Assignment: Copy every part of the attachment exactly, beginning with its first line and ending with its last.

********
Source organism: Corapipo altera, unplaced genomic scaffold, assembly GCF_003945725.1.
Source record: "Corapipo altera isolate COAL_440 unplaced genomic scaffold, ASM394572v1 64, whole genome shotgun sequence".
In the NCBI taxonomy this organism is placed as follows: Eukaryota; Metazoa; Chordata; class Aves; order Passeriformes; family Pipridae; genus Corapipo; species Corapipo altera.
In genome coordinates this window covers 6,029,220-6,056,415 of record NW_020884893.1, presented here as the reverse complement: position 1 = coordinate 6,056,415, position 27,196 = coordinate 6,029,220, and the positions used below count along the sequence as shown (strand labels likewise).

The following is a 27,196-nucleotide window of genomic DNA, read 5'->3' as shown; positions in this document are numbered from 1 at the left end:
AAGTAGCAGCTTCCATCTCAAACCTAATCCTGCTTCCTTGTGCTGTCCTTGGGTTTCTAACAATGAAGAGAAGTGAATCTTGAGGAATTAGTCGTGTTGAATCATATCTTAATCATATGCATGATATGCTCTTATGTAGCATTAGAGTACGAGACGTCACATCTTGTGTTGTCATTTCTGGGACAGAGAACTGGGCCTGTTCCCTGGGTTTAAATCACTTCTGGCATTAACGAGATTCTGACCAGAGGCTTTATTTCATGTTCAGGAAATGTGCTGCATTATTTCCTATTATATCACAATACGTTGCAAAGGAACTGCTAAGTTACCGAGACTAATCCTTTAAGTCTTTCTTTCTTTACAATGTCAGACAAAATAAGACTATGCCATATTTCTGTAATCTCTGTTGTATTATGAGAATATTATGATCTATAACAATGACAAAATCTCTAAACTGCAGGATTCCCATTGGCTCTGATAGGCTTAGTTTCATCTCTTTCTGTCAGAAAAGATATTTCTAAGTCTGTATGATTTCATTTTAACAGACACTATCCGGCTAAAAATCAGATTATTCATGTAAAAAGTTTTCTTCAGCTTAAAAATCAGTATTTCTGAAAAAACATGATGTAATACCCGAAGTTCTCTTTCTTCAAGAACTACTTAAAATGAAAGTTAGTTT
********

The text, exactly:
Source organism: Corapipo altera, unplaced genomic scaffold, assembly GCF_003945725.1.
Source record: "Corapipo altera isolate COAL_440 unplaced genomic scaffold, ASM394572v1 64, whole genome shotgun sequence".
In the NCBI taxonomy this organism is placed as follows: Eukaryota; Metazoa; Chordata; class Aves; order Passeriformes; family Pipridae; genus Corapipo; species Corapipo altera.
In genome coordinates this window covers 6,029,220-6,056,415 of record NW_020884893.1, presented here as the reverse complement: position 1 = coordinate 6,056,415, position 27,196 = coordinate 6,029,220, and the positions used below count along the sequence as shown (strand labels likewise).

The following is a 27,196-nucleotide window of genomic DNA, read 5'->3' as shown; positions in this document are numbered from 1 at the left end:
AAGTAGCAGCTTCCATCTCAAACCTAATCCTGCTTCCTTGTGCTGTCCTTGGGTTTCTAACAATGAAGAGAAGTGAATCTTGAGGAATTAGTCGTGTTGAATCATATCTTAATCATATGCATGATATGCTCTTATGTAGCATTAGAGTACGAGACGTCACATCTTGTGTTGTCATTTCTGGGACAGAGAACTGGGCCTGTTCCCTGGGTTTAAATCACTTCTGGCATTAACGAGATTCTGACCAGAGGCTTTATTTCATGTTCAGGAAATGTGCTGCATTATTTCCTATTATATCACAATACGTTGCAAAGGAACTGCTAAGTTACCGAGACTAATCCTTTAAGTCTTTCTTTCTTTACAATGTCAGACAAAATAAGACTATGCCATATTTCTGTAATCTCTGTTGTATTATGAGAATATTATGATCTATAACAATGACAAAATCTCTAAACTGCAGGATTCCCATTGGCTCTGATAGGCTTAGTTTCATCTCTTTCTGTCAGAAAAGATATTTCTAAGTCTGTATGATTTCATTTTAACAGACACTATCCGGCTAAAAATCAGATTATTCATGTAAAAAGTTTTCTTCAGCTTAAAAATCAGTATTTCTGAAAAAACATGATGTAATACCCGAAGTTCTCTTTCTTCAAGAACTACTTAAAATGAAAGTTAGTTT